To begin with, I was only given about 40 minutes with my son before being told it was time for me to leave in order for them to give him an IV. We were given the impression that this would be a process that took an hour or so, however several hours later when my husband went to see his son with some visitors, he was denied entrance because they were still working on the IV. I am not a medical professional, but the IV placed during my labor took only a few minutes, why would it take several hours for my son? Additionally, the policy that parents not be allowed to be present when the IV is put in is unacceptable. Yes, it’s probably distressing to watch, but the baby does not belong to Harrison hospital, he belongs to his parents. That fact was completely ignored by the nurses on duty during my son’s first hours of life.

After finally being allowed back into the nursery after many hours and finding multiple poke-marks on my son, I was told to leave, again after less than an hour with my son. The nurses said he “needed a break” which is the silliest concept I’ve ever heard from the lips of someone who’s supposed to know about the needs of a newborn. My son needed to be skin to skin with me, since he wasn’t supposed to breastfeed, he needed to be held close to receive the benefits of Kangaroo care. But he wasn’t allowed to have me near him for any length of time.

I was told to come back in a few hours, specifically at 11:00 PM. When I arrived at that time, I was denied entrance because it was shift change and time for reports. Why should reports prohibit a mother from being with and caring for her baby? And why would I be told to return at the very time the nursery is “closed to visitors.” And when does a child’s mother count as a “visitor?”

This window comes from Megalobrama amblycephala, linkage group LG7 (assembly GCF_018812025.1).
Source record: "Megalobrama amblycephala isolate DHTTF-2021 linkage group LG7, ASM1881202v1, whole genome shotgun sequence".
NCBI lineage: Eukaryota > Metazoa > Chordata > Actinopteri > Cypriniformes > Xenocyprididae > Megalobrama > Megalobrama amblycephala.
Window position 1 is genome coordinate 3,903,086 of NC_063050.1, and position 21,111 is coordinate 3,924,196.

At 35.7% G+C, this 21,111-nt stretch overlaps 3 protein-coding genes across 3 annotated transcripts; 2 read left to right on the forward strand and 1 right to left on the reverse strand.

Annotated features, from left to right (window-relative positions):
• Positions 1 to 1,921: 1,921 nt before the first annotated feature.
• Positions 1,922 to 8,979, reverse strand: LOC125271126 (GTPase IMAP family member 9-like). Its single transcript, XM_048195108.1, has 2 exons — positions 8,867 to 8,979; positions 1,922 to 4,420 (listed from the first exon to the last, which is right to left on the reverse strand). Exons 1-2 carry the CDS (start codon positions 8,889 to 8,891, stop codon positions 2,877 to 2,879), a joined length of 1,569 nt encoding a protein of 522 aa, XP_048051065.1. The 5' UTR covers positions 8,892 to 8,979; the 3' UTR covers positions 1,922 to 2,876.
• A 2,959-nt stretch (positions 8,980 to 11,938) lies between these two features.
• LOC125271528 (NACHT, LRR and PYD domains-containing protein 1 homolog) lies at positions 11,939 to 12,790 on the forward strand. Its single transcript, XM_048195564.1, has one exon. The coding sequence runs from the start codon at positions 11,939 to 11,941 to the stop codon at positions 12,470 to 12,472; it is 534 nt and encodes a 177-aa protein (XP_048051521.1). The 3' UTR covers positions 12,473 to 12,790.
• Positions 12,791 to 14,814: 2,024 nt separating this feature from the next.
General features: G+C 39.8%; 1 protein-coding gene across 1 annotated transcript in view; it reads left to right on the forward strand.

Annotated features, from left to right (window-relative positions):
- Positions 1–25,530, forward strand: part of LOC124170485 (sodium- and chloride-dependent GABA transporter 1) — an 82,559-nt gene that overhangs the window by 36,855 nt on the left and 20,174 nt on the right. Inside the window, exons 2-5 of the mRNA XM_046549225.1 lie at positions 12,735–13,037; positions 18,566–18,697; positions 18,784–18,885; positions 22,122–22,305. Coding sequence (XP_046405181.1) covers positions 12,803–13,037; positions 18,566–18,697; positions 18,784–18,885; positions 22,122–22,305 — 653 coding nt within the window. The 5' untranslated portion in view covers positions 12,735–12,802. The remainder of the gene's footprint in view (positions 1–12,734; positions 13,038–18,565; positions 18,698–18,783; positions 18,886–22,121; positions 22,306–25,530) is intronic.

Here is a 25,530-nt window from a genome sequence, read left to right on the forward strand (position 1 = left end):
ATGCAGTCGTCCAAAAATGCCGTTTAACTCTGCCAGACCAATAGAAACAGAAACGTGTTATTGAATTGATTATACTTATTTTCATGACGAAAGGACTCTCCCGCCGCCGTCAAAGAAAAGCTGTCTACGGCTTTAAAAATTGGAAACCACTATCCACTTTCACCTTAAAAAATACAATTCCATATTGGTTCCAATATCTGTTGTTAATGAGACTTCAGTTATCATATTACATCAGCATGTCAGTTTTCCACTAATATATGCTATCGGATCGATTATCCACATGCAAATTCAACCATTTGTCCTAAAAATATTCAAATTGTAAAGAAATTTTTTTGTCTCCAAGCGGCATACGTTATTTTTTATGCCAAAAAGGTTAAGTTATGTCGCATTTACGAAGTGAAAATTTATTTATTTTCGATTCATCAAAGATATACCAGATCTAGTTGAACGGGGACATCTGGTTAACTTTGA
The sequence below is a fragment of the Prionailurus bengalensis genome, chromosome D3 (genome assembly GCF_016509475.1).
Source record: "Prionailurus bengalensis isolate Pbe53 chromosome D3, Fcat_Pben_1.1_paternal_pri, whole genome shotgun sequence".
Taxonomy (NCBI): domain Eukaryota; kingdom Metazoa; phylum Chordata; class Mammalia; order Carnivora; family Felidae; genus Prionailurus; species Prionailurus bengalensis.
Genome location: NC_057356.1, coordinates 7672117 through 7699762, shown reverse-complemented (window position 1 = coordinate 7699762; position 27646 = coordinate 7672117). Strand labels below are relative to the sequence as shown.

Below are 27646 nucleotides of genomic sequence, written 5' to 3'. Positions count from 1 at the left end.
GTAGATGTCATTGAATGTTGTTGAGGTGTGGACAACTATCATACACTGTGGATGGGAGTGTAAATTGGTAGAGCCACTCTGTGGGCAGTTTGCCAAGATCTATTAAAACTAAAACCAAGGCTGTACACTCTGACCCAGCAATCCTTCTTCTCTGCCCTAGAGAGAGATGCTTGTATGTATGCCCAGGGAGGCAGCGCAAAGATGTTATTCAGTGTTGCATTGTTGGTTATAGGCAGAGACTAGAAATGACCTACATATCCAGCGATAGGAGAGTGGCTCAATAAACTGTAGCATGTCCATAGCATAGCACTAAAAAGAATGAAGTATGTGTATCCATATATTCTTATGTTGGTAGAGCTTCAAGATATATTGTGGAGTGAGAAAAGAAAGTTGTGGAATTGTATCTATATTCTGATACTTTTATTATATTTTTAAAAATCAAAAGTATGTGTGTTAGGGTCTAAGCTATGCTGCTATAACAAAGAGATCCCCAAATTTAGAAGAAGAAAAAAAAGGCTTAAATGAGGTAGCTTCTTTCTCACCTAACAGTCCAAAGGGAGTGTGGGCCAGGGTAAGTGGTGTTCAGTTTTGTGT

The behavior of the nurses, and possibly the policies behind that behavior seemed cold and callous. If a mother is forced to be away from her newborn, she, not to mention the baby, deserves the utmost consideration and gentleness. It was devastating to me to not be able to initiate breastfeeding within the first hour of my baby’s life, a situation that the hospital staff had no control over. The inconsiderate behavior of the nurses and the policies that kept me physically separated from my child for nearly a full day added greatly to my distress during a vulnerable emotional time, causing me to withdraw from even family visitors and making simple tasks seem insurmountable.

Luckily, my baby is resilient, and I think we are well bonded despite our forced separation. Your facility implies you hold the mother/baby relationship in high regard. But this mother was only allowed to even be near her baby for a few hours out of the first day of his life, a situation his “condition” did not warrant. The responsibility for that rests in the hands of those who work and determine policy in the nursery. I did not find Harrison to be friendly in that regard.

I’m disappointed that though I can praise my Obstetrician, your L&D department, and even my post-partum nurses for providing excellent care and consideration, I cannot praise the nursery staff for the same thing. I take pride in Kitsap County and love to support local businesses and facilities. I am sad to say that I do not believe I can continue to do so with Harrison. If another child is in our family’s future, I will likely be traveling to Seattle or Jefferson County in order to give birth in a location where I know my and my baby’s needs will be given more consideration, and where I can expect true mother/baby friendliness even in the face of difficulties.